Impressionism is a movement in painting that originated in France in the late 19th century.
Impressionist painters were considered radical in their time because they broke many of the rules of picture-making set by earlier generations. They found many of their subjects in life around them rather than in history, which was then the accepted source of subject matter. Instead of painting an ideal of beauty that earlier artists had defined, the impressionists tried to depict what they saw at a given moment, capturing a fresh, original vision that was hard for some people to accept as beautiful. They often painted out of doors, rather than in a studio, so that they could observe nature more directly and set down its most fleeting aspects - especially the changing light of the sun.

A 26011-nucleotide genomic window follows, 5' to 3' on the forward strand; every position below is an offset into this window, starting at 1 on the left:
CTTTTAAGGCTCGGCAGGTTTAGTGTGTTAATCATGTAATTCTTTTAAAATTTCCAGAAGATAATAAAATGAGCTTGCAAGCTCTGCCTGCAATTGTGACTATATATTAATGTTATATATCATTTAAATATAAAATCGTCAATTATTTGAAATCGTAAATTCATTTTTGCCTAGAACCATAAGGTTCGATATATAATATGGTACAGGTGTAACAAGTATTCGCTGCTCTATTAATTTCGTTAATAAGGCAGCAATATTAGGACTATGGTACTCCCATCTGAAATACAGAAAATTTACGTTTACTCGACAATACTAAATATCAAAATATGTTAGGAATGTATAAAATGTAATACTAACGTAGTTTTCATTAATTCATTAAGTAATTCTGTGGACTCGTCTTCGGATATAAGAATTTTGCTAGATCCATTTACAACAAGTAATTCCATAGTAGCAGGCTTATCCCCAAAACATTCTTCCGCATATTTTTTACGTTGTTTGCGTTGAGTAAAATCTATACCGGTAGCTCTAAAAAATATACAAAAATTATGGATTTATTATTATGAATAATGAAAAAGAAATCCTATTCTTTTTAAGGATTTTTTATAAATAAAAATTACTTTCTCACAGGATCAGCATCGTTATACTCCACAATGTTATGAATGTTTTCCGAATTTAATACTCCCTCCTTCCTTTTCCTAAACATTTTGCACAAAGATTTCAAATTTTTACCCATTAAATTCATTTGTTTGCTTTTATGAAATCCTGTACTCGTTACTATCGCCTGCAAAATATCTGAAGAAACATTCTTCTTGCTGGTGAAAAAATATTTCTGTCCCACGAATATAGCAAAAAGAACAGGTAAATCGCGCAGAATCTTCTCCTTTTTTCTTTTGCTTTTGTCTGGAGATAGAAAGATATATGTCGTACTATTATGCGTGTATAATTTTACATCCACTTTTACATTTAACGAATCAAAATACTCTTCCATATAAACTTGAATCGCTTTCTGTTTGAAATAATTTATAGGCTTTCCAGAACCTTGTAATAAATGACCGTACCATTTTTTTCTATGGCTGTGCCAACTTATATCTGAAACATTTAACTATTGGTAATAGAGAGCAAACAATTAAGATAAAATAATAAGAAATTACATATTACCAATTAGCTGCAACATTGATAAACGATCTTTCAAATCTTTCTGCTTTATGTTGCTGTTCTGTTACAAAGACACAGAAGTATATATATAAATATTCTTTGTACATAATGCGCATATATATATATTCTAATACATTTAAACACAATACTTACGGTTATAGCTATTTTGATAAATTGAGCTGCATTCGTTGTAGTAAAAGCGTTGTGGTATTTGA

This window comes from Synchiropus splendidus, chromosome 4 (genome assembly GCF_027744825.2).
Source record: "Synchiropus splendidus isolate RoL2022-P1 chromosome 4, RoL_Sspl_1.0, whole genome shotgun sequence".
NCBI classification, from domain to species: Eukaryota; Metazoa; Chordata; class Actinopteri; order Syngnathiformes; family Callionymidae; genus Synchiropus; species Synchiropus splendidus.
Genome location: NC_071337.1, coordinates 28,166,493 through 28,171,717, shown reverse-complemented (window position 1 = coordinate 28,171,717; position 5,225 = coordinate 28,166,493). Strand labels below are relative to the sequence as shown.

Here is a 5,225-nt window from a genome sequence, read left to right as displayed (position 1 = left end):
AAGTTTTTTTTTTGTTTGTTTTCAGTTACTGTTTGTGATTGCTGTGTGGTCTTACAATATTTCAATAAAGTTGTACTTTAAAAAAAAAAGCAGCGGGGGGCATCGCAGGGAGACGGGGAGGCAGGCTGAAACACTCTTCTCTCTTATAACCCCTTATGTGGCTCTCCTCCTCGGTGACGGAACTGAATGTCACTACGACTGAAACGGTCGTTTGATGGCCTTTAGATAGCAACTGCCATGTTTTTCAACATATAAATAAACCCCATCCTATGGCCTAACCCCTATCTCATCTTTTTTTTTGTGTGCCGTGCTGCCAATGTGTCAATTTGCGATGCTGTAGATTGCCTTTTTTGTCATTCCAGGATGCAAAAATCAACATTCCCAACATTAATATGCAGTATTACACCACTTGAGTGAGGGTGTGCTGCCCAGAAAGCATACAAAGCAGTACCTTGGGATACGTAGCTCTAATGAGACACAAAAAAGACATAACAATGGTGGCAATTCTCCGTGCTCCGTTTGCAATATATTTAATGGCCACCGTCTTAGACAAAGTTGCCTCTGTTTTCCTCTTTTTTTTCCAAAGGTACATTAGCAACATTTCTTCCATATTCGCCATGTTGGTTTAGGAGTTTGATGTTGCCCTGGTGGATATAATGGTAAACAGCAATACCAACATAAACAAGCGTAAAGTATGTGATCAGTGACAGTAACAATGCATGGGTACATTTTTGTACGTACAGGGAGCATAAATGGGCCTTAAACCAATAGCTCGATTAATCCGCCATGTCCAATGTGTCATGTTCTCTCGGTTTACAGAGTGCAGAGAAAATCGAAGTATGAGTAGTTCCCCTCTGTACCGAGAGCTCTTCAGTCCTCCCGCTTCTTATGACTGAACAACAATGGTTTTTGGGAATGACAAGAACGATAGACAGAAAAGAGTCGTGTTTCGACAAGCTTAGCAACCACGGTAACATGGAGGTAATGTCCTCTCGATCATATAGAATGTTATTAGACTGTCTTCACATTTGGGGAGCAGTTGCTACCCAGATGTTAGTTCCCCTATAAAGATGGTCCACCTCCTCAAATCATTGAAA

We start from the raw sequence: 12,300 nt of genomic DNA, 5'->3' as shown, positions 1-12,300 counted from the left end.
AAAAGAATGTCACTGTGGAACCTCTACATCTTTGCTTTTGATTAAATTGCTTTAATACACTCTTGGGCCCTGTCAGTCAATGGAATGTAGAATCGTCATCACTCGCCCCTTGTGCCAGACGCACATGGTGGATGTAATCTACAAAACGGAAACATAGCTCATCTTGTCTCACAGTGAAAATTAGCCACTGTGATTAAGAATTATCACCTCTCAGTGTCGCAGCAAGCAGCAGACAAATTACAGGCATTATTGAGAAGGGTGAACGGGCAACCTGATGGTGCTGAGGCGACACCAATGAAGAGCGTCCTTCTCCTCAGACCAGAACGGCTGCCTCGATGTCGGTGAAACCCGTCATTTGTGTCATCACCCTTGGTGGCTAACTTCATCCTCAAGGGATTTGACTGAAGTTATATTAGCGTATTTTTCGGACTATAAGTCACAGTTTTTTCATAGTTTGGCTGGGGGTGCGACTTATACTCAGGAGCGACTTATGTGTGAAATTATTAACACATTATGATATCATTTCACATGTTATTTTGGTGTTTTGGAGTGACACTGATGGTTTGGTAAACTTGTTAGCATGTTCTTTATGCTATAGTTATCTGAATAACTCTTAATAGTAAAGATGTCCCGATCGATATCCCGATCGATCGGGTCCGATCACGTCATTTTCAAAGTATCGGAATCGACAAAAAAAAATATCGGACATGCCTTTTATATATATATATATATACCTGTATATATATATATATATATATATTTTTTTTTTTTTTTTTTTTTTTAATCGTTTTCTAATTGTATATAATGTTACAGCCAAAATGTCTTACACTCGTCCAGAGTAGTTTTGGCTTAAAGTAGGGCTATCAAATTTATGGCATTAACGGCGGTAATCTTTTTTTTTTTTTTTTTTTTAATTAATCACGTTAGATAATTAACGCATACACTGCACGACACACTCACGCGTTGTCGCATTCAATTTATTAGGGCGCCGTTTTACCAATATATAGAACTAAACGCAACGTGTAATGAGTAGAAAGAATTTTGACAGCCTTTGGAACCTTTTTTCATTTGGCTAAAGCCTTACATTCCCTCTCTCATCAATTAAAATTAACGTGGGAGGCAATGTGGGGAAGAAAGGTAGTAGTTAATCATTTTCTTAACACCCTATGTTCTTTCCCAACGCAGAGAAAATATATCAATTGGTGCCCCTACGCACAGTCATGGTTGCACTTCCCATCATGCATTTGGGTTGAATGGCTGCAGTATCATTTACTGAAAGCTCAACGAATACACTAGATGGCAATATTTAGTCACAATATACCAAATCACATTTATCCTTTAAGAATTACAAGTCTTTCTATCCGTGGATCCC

The colors in impressionist paintings have an overall luminosity because the painters avoided blacks and earth colors. The impressionists also simplified their compositions, omitting detail to achieve a striking overall effect.